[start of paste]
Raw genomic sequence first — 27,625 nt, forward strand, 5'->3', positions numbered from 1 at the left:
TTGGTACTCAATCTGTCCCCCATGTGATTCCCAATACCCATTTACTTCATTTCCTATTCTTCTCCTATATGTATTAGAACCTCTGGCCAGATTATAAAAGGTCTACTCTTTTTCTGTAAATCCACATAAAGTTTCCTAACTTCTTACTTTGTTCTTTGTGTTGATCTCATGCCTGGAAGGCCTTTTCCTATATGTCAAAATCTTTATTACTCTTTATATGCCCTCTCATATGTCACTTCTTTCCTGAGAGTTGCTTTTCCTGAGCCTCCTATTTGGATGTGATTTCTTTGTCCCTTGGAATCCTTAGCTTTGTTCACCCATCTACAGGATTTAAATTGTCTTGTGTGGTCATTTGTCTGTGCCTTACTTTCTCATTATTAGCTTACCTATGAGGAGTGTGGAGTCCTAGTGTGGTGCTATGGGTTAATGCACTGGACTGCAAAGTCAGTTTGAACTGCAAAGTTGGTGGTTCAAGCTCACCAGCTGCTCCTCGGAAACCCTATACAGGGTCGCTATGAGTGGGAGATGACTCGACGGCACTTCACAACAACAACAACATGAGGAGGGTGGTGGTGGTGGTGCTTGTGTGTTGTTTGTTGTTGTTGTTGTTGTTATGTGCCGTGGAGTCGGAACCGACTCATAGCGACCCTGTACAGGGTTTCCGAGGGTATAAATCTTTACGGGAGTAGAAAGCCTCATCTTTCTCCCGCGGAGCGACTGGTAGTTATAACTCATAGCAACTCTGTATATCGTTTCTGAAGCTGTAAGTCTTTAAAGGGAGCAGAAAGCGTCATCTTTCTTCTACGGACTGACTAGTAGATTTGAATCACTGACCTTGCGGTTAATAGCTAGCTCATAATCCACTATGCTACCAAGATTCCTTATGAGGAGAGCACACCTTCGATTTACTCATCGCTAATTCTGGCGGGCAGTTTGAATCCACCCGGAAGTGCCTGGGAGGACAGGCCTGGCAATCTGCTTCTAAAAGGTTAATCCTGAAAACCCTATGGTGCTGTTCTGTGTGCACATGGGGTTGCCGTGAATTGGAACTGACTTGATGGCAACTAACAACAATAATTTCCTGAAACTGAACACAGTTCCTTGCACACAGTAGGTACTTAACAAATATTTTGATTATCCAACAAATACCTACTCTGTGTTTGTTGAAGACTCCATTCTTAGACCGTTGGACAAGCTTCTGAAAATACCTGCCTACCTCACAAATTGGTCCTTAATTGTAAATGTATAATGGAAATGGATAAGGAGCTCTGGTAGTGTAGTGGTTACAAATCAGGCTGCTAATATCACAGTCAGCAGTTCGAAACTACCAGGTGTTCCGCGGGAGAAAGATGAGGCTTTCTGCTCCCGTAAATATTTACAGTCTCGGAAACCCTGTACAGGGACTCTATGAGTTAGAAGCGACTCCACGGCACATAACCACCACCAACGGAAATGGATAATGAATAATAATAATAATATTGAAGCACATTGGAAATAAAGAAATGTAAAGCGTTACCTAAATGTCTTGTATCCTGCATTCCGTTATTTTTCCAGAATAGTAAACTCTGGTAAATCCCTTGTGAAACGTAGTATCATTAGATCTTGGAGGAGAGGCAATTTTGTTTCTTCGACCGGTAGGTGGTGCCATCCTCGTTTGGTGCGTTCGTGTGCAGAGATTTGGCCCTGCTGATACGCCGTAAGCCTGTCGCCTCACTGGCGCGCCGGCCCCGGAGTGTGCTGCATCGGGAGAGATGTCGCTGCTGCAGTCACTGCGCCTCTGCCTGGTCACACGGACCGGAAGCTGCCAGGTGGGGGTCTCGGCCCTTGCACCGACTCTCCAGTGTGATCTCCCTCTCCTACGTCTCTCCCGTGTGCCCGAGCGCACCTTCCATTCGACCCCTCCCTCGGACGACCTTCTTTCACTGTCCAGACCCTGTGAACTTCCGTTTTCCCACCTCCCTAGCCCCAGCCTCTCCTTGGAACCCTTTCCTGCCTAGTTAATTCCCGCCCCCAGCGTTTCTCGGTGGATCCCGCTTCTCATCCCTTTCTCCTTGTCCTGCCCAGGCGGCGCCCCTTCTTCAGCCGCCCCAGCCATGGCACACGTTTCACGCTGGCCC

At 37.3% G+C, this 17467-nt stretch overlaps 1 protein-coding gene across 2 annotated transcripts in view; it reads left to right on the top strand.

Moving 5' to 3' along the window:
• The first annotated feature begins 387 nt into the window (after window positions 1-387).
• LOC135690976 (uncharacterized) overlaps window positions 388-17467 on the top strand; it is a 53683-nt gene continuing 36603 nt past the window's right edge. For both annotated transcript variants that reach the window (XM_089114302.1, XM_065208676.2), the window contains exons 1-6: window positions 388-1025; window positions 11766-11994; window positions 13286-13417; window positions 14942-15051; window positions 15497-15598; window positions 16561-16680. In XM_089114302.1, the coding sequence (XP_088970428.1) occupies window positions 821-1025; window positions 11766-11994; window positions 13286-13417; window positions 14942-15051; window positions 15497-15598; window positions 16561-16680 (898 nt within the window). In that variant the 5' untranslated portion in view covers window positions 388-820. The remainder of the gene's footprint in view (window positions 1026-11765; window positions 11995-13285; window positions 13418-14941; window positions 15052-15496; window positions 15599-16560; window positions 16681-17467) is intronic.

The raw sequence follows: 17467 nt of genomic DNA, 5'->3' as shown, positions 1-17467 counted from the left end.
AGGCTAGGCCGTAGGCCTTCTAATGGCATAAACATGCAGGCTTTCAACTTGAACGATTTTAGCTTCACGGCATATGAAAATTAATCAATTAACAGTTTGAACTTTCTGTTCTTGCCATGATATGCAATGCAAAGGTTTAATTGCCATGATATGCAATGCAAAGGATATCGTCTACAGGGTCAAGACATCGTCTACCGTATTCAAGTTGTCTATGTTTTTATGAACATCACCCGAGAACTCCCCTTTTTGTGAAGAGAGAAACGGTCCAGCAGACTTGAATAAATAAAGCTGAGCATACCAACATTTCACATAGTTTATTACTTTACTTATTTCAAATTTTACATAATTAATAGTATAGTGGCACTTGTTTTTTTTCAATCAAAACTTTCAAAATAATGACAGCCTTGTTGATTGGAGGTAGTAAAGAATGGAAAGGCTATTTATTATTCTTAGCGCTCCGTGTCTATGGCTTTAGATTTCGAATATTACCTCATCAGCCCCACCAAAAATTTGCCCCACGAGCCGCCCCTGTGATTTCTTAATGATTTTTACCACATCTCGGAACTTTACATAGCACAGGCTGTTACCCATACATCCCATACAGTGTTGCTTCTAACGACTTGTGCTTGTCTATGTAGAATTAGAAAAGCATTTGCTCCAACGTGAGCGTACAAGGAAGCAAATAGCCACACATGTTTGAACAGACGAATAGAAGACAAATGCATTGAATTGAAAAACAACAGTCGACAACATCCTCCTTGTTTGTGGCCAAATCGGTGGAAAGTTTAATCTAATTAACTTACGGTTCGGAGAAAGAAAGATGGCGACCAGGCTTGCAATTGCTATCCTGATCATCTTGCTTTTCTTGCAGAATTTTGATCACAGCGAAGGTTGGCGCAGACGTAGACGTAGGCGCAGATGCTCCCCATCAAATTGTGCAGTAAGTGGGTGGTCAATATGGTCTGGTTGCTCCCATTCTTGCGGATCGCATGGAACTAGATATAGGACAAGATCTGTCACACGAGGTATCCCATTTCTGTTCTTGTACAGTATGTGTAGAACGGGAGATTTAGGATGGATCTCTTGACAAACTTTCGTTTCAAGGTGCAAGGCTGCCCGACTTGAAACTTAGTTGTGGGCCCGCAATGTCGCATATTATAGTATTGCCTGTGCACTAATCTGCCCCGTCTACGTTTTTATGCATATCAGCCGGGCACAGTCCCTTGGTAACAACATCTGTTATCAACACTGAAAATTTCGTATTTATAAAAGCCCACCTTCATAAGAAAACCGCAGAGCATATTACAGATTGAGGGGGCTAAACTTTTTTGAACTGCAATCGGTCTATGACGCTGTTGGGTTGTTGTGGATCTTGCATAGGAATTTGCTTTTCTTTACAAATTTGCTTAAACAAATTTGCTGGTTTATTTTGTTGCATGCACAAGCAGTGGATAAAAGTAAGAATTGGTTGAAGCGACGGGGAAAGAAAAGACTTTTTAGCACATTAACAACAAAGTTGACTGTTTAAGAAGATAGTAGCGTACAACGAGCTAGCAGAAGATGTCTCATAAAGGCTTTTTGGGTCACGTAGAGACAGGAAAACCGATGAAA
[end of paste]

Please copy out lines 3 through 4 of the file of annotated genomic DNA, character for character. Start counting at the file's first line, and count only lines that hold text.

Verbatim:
At 37.3% G+C, this 17467-nt stretch overlaps 1 protein-coding gene across 2 annotated transcripts in view; it reads left to right on the top strand.

Moving 5' to 3' along the window: